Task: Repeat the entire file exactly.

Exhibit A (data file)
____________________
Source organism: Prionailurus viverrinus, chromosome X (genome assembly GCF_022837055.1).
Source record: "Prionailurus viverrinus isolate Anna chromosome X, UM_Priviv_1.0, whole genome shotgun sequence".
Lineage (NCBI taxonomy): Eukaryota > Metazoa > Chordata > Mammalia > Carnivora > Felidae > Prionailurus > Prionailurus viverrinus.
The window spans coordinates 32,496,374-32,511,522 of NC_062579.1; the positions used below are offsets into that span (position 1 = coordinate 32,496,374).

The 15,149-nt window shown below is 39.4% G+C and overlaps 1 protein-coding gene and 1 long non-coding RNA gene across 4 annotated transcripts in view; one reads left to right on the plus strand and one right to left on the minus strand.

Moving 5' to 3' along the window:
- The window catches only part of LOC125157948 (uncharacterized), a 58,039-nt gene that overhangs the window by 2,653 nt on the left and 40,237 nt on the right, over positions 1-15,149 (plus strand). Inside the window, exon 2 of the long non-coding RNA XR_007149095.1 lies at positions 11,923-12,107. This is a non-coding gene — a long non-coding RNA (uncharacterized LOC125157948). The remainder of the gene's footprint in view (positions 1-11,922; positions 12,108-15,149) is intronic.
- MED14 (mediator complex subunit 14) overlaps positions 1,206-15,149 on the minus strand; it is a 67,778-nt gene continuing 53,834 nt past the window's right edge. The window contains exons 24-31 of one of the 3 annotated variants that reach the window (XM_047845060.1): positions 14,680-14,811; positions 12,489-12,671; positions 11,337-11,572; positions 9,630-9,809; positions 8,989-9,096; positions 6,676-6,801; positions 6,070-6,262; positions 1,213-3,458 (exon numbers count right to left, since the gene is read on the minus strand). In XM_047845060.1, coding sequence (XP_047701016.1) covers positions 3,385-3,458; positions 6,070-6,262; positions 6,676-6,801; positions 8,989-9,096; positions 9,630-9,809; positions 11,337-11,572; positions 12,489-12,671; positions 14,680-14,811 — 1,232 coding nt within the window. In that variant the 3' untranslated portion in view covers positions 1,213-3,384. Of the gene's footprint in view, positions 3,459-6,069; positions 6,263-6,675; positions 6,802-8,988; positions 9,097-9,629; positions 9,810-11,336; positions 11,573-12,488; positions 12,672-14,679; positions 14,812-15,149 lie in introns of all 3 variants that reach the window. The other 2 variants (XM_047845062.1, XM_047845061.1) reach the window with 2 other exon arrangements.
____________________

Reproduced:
Source organism: Prionailurus viverrinus, chromosome X (genome assembly GCF_022837055.1).
Source record: "Prionailurus viverrinus isolate Anna chromosome X, UM_Priviv_1.0, whole genome shotgun sequence".
Lineage (NCBI taxonomy): Eukaryota > Metazoa > Chordata > Mammalia > Carnivora > Felidae > Prionailurus > Prionailurus viverrinus.
The window spans coordinates 32,496,374-32,511,522 of NC_062579.1; the positions used below are offsets into that span (position 1 = coordinate 32,496,374).

The 15,149-nt window shown below is 39.4% G+C and overlaps 1 protein-coding gene and 1 long non-coding RNA gene across 4 annotated transcripts in view; one reads left to right on the plus strand and one right to left on the minus strand.

Moving 5' to 3' along the window:
- The window catches only part of LOC125157948 (uncharacterized), a 58,039-nt gene that overhangs the window by 2,653 nt on the left and 40,237 nt on the right, over positions 1-15,149 (plus strand). Inside the window, exon 2 of the long non-coding RNA XR_007149095.1 lies at positions 11,923-12,107. This is a non-coding gene — a long non-coding RNA (uncharacterized LOC125157948). The remainder of the gene's footprint in view (positions 1-11,922; positions 12,108-15,149) is intronic.
- MED14 (mediator complex subunit 14) overlaps positions 1,206-15,149 on the minus strand; it is a 67,778-nt gene continuing 53,834 nt past the window's right edge. The window contains exons 24-31 of one of the 3 annotated variants that reach the window (XM_047845060.1): positions 14,680-14,811; positions 12,489-12,671; positions 11,337-11,572; positions 9,630-9,809; positions 8,989-9,096; positions 6,676-6,801; positions 6,070-6,262; positions 1,213-3,458 (exon numbers count right to left, since the gene is read on the minus strand). In XM_047845060.1, coding sequence (XP_047701016.1) covers positions 3,385-3,458; positions 6,070-6,262; positions 6,676-6,801; positions 8,989-9,096; positions 9,630-9,809; positions 11,337-11,572; positions 12,489-12,671; positions 14,680-14,811 — 1,232 coding nt within the window. In that variant the 3' untranslated portion in view covers positions 1,213-3,384. Of the gene's footprint in view, positions 3,459-6,069; positions 6,263-6,675; positions 6,802-8,988; positions 9,097-9,629; positions 9,810-11,336; positions 11,573-12,488; positions 12,672-14,679; positions 14,812-15,149 lie in introns of all 3 variants that reach the window. The other 2 variants (XM_047845062.1, XM_047845061.1) reach the window with 2 other exon arrangements.